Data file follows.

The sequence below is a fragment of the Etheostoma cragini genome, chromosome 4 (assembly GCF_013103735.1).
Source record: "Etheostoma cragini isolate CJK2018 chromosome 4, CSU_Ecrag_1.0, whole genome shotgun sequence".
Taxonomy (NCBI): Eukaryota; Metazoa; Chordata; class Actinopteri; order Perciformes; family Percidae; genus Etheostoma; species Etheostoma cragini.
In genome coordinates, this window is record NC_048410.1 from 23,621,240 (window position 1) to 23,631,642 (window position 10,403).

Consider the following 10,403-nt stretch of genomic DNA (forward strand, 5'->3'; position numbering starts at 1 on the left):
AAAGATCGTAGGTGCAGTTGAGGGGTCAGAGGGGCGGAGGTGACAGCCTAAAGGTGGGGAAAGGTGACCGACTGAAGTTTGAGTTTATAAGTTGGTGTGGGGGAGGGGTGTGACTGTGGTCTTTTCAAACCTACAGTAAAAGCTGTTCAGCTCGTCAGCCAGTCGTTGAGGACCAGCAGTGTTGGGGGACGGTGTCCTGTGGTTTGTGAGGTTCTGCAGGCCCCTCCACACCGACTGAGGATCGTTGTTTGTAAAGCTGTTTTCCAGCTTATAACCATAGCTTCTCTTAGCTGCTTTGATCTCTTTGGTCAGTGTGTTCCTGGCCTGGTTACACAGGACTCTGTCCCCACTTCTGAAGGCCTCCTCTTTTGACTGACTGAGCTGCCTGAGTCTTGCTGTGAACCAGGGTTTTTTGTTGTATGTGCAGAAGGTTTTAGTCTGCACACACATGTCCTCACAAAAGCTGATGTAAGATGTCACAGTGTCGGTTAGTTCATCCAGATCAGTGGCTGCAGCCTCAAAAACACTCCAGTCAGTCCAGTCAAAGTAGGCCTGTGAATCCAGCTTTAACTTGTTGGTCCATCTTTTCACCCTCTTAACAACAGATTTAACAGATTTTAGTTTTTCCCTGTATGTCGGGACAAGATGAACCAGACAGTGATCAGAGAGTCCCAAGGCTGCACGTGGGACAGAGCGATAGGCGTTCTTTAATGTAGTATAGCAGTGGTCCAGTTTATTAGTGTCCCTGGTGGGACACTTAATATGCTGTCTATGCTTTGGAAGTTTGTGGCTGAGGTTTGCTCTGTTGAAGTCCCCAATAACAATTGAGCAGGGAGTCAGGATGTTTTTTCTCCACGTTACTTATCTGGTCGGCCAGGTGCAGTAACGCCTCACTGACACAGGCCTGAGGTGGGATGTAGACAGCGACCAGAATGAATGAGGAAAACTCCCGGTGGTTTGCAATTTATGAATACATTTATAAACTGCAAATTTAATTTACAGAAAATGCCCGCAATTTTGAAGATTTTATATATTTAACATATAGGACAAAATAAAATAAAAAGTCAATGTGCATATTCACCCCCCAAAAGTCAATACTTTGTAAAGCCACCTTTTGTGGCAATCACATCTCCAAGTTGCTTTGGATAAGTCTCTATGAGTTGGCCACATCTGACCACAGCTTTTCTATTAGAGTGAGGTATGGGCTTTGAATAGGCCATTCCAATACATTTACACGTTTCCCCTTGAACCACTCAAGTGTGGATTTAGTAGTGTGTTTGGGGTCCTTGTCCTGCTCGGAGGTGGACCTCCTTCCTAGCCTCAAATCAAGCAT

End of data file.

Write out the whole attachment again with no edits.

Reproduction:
The sequence below is a fragment of the Etheostoma cragini genome, chromosome 4 (assembly GCF_013103735.1).
Source record: "Etheostoma cragini isolate CJK2018 chromosome 4, CSU_Ecrag_1.0, whole genome shotgun sequence".
Taxonomy (NCBI): Eukaryota; Metazoa; Chordata; class Actinopteri; order Perciformes; family Percidae; genus Etheostoma; species Etheostoma cragini.
In genome coordinates, this window is record NC_048410.1 from 23,621,240 (window position 1) to 23,631,642 (window position 10,403).

Consider the following 10,403-nt stretch of genomic DNA (forward strand, 5'->3'; position numbering starts at 1 on the left):
AAAGATCGTAGGTGCAGTTGAGGGGTCAGAGGGGCGGAGGTGACAGCCTAAAGGTGGGGAAAGGTGACCGACTGAAGTTTGAGTTTATAAGTTGGTGTGGGGGAGGGGTGTGACTGTGGTCTTTTCAAACCTACAGTAAAAGCTGTTCAGCTCGTCAGCCAGTCGTTGAGGACCAGCAGTGTTGGGGGACGGTGTCCTGTGGTTTGTGAGGTTCTGCAGGCCCCTCCACACCGACTGAGGATCGTTGTTTGTAAAGCTGTTTTCCAGCTTATAACCATAGCTTCTCTTAGCTGCTTTGATCTCTTTGGTCAGTGTGTTCCTGGCCTGGTTACACAGGACTCTGTCCCCACTTCTGAAGGCCTCCTCTTTTGACTGACTGAGCTGCCTGAGTCTTGCTGTGAACCAGGGTTTTTTGTTGTATGTGCAGAAGGTTTTAGTCTGCACACACATGTCCTCACAAAAGCTGATGTAAGATGTCACAGTGTCGGTTAGTTCATCCAGATCAGTGGCTGCAGCCTCAAAAACACTCCAGTCAGTCCAGTCAAAGTAGGCCTGTGAATCCAGCTTTAACTTGTTGGTCCATCTTTTCACCCTCTTAACAACAGATTTAACAGATTTTAGTTTTTCCCTGTATGTCGGGACAAGATGAACCAGACAGTGATCAGAGAGTCCCAAGGCTGCACGTGGGACAGAGCGATAGGCGTTCTTTAATGTAGTATAGCAGTGGTCCAGTTTATTAGTGTCCCTGGTGGGACACTTAATATGCTGTCTATGCTTTGGAAGTTTGTGGCTGAGGTTTGCTCTGTTGAAGTCCCCAATAACAATTGAGCAGGGAGTCAGGATGTTTTTTCTCCACGTTACTTATCTGGTCGGCCAGGTGCAGTAACGCCTCACTGACACAGGCCTGAGGTGGGATGTAGACAGCGACCAGAATGAATGAGGAAAACTCCCGGTGGTTTGCAATTTATGAATACATTTATAAACTGCAAATTTAATTTACAGAAAATGCCCGCAATTTTGAAGATTTTATATATTTAACATATAGGACAAAATAAAATAAAAAGTCAATGTGCATATTCACCCCCCAAAAGTCAATACTTTGTAAAGCCACCTTTTGTGGCAATCACATCTCCAAGTTGCTTTGGATAAGTCTCTATGAGTTGGCCACATCTGACCACAGCTTTTCTATTAGAGTGAGGTATGGGCTTTGAATAGGCCATTCCAATACATTTACACGTTTCCCCTTGAACCACTCAAGTGTGGATTTAGTAGTGTGTTTGGGGTCCTTGTCCTGCTCGGAGGTGGACCTCCTTCCTAGCCTCAAATCAAGCAT